Developing Countries—The New Frontier?

On a recent flight leaving Peru, I peer out of the window, and I think about the famous Nazca Lines, a series of ancient drawings located in southern Peru. Though shaped by indigenous people centuries ago, long before hot air balloon or planes, these drawings can only been seen from the sky. I am quickly reminded that stepping back often reveals the order of seeming randomness.

It’s been a couple of years since I last visited Peru, and more than five since I had an apartment in Chile, and these gaps highlight an unmistakable trend. The center of the world is shifting from the developed to the developing world.

Santiago, Chile

Last week when I visited Chile, I felt transported into Germany just 10 minutes after my car left Chile’s main airport. We were speeding through a tunnel that cut through a mountain. The smooth asphalt, high-tech toll system, and modern architecture reminded me of speeding into the Austrian Alps through German-engineered roads. The technology was beyond what we can expect to find in the United States. Chile’s economy has been growing relatively steadily at 3.7% per year for the past decade (compared to 2.9% in the U.S.) and its GDP per capita has soared from U.S. $10,000 in 2004 to $14,000 today. The country, I am told, has almost completely eradicated extreme poverty.

Speaking to a senior partner at BBDO (the accounting firm) in Peru I learned of the country’s steady momentum. It still depends on the most basic of exports—minerals and the fish powder used for animal feed—but its GDP per capita has steadily risen, nearly doubling over the past decade. With the exception of 2010, it has grown its GDP at about 8 percent over the past few years, making it one of the 30 fastest growing economies in the world. While global demand continues to raise commodity prices and thereby enrich Peru, the country is diversifying into higher-margin, value-added exports. Peruvian food is building a fan base as global as Thai food enjoys today, with restaurants appearing throughout Europe, the United States and the rest of the developing world.

Even in Bangladesh, one of the world’s poorest countries, I see a sea change underway. When I visited as I child, I remember packs of beggars that would push through the airport fences, arms reaching out for coins. Today I can walk unhindered to the car and in the streets.

A recent McKinsey study predicts that over the next decade the developing world will contribute more to global growth than the developed world, something that has not happened for 200 years. Some predict that by 2050, developed countries will have a lower share of global GDP than they did in 1700.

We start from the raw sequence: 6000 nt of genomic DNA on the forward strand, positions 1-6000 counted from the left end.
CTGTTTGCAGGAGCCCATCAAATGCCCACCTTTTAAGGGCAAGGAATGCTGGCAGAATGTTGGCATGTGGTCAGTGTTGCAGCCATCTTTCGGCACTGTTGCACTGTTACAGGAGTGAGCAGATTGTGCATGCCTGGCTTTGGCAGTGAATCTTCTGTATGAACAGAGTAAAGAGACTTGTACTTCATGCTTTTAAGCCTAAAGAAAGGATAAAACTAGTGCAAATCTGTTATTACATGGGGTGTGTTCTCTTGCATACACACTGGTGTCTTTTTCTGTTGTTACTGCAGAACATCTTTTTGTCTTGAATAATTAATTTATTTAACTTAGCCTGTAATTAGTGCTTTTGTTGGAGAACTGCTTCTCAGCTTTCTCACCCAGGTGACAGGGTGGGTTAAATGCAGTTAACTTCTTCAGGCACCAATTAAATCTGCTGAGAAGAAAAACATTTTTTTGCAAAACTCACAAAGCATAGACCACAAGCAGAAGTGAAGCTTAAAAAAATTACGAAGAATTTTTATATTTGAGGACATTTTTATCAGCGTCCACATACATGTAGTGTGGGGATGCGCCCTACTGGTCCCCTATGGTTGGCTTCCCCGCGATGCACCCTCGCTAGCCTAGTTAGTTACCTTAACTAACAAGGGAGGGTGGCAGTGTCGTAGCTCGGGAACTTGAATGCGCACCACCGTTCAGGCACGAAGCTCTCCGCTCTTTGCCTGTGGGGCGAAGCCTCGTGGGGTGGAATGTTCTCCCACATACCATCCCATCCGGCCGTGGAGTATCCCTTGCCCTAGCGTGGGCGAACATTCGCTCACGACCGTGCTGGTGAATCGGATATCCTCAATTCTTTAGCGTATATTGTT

One of my clients—a global consumer products company—has set that “Big Hairy Audacious Goal,” to use Jim Collins’ term, of attracting 1 billion more consumers. This is only possible if one can effectively serve the emerging developing world markets successfully.

I do not think such opportunities lay only at the feet of large corporations. At a workshop I conducted for a mid-sized Internet company, we created nearly 100 growth ideas and narrowed these down to the top five. At the very top of the heap was the developing world. The team recognized it was time to start competing there.

More and more companies, and smaller and smaller ones, are coming to the same conclusion. This is why my wife now travels to China and India nearly every month and often hops onto conference calls there after putting the kids to bed.

If the opportunity seems too remote to spur you to action, consider the threat. There are more Chinese learning English than there are Americans who speak English. There is a company a lot like yours in Peru or Chile or China or Bangladesh whose fortunes are rising with their economies. They are enjoying the rise now but they are aiming over that wave, they are aiming at you, they are thinking globally.

I am willing to bet the developing world opportunity or threat is closer than you think. To find out where you stand, do the following three things:

1. List what specifically must be true for you to feel ready to enter developing markets (e.g., how big must the opportunity be, what must price levels be, what capabilities must you have?)

2. Get some data to test if each of these requirements is not already met (e.g., in my business I’ve found China pricing is already equal that of the United States)

3. Make a plan to close any gaps you have

Time is ticking.

Kaihan Krippendorf (, a founding Fellow of the Center for Leadership and an adjunct professor in the College of Business Administration, is the author of Hide a Dagger Behind a Smile and The Way of Innovation. This article was originally written as an entry for his blog “The Outthinker: Mavericks that Out Innovate the Competition.” The opinions expressed in this column are the writer’s and do not necessarily reflect the views or opinions of either FIU or the College of Business Administration.

View all articles by Kaihan Krippendorff.

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